Press Picks

august 31
Fertles and Friends! An inter-active, full-fledged variety show starring "Doc Moore and the Singing Fertle Family," folk artist "Blind" Willy Davies and Congressman Dog Spranger -- these stars as played by Steve and Vicki Farrell and Rich Mills. This trio of musical comedians don a number of bizarre disguises and offer sketches, songs and a humorous one-act play. Dog Spranger will answer questions from the audience and Davies will compose songs based on audience suggestions (the interactive part of the revue). Some people think it's amazing that just three people manage to present, year after year, quality comedy shows. We think it's amazing that, year after year, Vicki Farrell continues to look exactly as she did when Invasion of the Bed Snatchers first premiered at the Comedy Workshop. It's so unfair; look at her thighs -- and she's had children, for Pete's sake. When you visit Radio Music Theatre, we suggest looking at all the many photos on the walls, a display of eight-by-ten glossies chronicling the many years of comedy shows, and trying to find one tale-tell photo of Vicki. Surely, like Dorian Gray, somewhere Vicki has a picture, a portrait, which shows the signs of aging not seen in her face and figure. This new revue opens tonight, and continues weekends through mid-November (to be followed, no doubt, by RMT's popular holiday show, the annual version of Invasion of the Bed Snatchers). 8:30 p.m. Radio Music Theatre, 2623 Colquitt, 522-7722. Reservations recommended. $12.

Eric Clapton Talk about dinosaur rock; Eric Clapton is no spring chicken, and even during his salad days, the Derek and the Dominos era, he had what hippie chicks call an "old soul," what others call tired eyes, maybe even tired blood. Even "Cocaine," his hit version, comes off with a slow, old-man quality. Clapton has had a long and erratic career. For every commercial and musical success, like Slowhand and Money and Cigarettes, he had flop albums, like Eric Clapton's Rainbow Tour. His 30 years in the public eye have also been spotted with major and minor tragedies. The death of his son being, of course, the most major and the "After Midnight" fiasco a minor problem. (Clapton got some flak when a new, reworked version of "After Midnight" was the music for a beer commercial, even as he was drying out in rehab. Unfair, we think because rehab costs money and longtime chemical abusers are often short of cash.) Ups and downs are the story of his career, and his stage shows are as erratic as his personal life. He might be, tonight, 100 percent the deep weirdo mystic Clapton and sing shivery soulful ballads all night long. Or, he could just be a good guitar player putting out as best he can. With Clapton, you just never know. 8 p.m. The Summit, 10 Greenway Plaza. For tickets, see your local ticket broker or the classifieds in any freebie newspaper. $35-$45.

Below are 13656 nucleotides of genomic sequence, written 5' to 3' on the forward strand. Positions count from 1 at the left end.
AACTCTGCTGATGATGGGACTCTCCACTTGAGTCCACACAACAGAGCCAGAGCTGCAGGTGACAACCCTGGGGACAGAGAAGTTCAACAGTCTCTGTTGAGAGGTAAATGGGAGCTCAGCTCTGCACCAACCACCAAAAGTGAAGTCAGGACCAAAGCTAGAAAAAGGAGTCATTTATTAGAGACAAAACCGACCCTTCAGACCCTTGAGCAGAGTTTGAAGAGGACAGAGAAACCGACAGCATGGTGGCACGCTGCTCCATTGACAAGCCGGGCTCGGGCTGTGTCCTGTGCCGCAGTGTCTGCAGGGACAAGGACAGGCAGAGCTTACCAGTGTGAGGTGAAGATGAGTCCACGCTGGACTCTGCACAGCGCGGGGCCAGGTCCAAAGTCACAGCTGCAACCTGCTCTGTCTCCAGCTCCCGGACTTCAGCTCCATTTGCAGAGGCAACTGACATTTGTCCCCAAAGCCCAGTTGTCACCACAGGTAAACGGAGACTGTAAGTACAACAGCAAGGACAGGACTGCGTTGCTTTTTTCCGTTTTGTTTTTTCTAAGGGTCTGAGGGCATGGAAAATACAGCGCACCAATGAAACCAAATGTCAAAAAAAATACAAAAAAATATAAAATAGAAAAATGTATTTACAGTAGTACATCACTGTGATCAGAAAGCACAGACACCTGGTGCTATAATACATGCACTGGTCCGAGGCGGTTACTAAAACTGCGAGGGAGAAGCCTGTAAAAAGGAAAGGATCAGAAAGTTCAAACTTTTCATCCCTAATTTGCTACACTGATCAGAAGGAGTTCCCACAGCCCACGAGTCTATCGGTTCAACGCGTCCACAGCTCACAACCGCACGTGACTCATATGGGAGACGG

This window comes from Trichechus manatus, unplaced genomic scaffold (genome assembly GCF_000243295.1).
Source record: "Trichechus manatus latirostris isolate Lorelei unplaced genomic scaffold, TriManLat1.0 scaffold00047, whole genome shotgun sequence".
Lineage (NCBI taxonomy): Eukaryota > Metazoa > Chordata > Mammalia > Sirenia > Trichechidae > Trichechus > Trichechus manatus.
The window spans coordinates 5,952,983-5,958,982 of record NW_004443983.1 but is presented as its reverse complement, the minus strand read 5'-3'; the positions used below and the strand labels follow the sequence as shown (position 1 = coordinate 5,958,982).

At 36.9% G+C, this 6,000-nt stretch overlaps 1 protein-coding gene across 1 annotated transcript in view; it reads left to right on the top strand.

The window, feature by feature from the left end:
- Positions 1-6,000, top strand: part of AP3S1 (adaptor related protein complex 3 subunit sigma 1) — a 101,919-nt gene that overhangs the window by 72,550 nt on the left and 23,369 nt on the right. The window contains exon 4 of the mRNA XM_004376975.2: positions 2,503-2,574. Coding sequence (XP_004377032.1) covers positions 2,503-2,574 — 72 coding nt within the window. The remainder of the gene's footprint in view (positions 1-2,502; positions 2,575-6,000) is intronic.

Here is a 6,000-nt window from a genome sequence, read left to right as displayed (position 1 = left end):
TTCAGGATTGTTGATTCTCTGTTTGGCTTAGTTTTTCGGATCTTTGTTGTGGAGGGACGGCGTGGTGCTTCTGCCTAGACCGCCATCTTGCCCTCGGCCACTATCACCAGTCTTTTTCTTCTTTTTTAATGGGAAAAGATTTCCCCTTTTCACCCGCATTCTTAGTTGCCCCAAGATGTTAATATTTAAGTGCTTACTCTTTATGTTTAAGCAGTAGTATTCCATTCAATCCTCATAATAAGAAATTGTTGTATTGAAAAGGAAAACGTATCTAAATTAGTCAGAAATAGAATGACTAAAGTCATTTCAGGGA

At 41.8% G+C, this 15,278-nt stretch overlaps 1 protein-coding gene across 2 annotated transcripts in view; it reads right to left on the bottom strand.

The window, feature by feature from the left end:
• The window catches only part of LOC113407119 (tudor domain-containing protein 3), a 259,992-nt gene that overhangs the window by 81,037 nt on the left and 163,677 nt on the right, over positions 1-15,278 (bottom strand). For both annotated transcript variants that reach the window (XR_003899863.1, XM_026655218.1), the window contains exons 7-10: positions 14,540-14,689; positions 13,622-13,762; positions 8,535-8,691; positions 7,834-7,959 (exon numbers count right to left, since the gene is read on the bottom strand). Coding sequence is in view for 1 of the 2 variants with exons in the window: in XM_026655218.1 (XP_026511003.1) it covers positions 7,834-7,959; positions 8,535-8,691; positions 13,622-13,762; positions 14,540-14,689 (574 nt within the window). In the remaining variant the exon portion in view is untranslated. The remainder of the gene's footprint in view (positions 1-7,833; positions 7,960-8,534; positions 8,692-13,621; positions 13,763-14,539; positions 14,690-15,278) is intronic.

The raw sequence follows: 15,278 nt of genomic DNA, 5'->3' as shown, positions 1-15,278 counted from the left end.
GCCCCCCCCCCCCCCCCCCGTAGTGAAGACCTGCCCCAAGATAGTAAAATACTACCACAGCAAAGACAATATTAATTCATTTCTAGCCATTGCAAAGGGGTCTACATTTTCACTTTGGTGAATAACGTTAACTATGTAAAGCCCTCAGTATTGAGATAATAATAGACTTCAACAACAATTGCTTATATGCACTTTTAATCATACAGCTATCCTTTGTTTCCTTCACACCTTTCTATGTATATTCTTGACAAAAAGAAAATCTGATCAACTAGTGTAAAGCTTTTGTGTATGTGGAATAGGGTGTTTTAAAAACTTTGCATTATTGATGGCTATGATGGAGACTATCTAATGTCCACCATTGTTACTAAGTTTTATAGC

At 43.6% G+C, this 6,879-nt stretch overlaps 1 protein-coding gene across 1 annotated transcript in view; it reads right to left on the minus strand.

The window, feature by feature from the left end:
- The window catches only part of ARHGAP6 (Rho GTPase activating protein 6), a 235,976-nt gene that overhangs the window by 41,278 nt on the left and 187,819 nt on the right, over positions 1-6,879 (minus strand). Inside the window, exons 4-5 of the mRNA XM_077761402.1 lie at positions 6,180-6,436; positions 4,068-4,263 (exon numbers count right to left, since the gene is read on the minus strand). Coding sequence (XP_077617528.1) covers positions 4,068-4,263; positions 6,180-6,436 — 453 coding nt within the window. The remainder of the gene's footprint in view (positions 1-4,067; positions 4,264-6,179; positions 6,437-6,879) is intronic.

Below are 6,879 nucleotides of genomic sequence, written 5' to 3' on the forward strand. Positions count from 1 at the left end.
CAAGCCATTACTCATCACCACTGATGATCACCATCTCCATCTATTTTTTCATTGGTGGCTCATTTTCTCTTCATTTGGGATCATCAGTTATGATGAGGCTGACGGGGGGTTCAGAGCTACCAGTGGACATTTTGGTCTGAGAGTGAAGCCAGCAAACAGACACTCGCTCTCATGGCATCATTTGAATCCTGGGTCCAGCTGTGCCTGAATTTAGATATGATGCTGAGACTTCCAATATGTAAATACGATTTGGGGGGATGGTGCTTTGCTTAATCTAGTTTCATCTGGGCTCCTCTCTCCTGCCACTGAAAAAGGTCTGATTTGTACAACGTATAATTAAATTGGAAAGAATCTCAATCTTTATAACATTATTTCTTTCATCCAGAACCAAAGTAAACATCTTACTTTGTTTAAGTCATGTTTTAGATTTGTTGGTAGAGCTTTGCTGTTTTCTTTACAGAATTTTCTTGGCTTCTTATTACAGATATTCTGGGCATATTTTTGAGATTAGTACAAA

september 1
Nancon 88, or Nancon XVI Texas' self-proclaimed premier gaming convention is serious -- not only must participants learn the many, many detailed and complex rules of their favorite games, they must also abide by a long list of rather strict party rules, these in plain language. Basically: don't drink, use illicit drugs, smoke in unauthorized areas, play "Killer" or "Killer"-type games, piss people off, or wear real or fake weapons with your costume. (Costumes encouraged, "they add to the flavor of the convention," but not required.) Gamewise, Nancon has organized orderly tournaments in everything from Call of Cthulhu to Diplomacy -- Diplomacy, the preferred game of Henry Kissinger. Also, auction, flea market and anime and other dependable con activities. Gaming and anime rooms open 24 hours, through 4 p.m. Monday. Ramada Hotel Northwest, 12801 Northwest Freeway, 520-8700. $25, tournament registration; $15, non-tournament pass for full convention; $5-$8, one-day passes on sale at the door.

The Skin of Our Teeth For many years, according to legend, Thorton Wilder's Our Town was always playing in America -- some school, some church basement, some community theater. The sad consequence of the popularity of this maudlin play is that people don't know that Wilder can be funny. No one dies in this play, and no one returns from the grave to make long sappy speeches about freshly ironed dressed. The Skin of Our Teeth is sitcom stuff; the misadventures of an average American family. Average for their time, that is. This family, the Antrobuses, have a maid. Their domestic situation is slightly nicer than modern middle-class life, but don't let that throw you. These people are as ordinary as the Conners of Roseanne. Opening tonight and playing through September 30. 8 p.m. The Actors Workshop, 1009 Chartres (downtown, behind the George R. Brown Convention Center), 236-1844. $15; $12, seniors and students.

KEEP THE HOUSTON PRESS FREE... Since we started the Houston Press, it has been defined as the free, independent voice of Houston, and we'd like to keep it that way. With local media under siege, it's more important than ever for us to rally support behind funding our local journalism. You can help by participating in our "I Support" program, allowing us to keep offering readers access to our incisive coverage of local news, food and culture with no paywalls.
Edith Sorenson